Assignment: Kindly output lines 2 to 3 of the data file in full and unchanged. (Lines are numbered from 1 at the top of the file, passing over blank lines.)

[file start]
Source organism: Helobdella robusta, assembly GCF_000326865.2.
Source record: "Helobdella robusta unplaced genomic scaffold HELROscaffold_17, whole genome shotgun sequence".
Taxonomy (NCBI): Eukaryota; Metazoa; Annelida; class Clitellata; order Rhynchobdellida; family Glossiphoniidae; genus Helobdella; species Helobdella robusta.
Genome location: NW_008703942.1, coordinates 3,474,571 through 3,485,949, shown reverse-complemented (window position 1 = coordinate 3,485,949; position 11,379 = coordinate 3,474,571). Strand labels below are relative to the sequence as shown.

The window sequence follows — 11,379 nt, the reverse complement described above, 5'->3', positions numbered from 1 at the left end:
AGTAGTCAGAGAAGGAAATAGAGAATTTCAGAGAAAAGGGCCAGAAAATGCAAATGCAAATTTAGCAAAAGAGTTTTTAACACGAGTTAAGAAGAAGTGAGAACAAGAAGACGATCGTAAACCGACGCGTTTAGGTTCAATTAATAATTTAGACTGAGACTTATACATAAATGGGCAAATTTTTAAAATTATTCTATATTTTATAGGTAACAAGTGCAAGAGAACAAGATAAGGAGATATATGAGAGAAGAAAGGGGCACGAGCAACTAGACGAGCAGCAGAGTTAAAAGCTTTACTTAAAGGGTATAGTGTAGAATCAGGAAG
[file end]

Source record: "Helobdella robusta unplaced genomic scaffold HELROscaffold_17, whole genome shotgun sequence".
Taxonomy (NCBI): Eukaryota; Metazoa; Annelida; class Clitellata; order Rhynchobdellida; family Glossiphoniidae; genus Helobdella; species Helobdella robusta.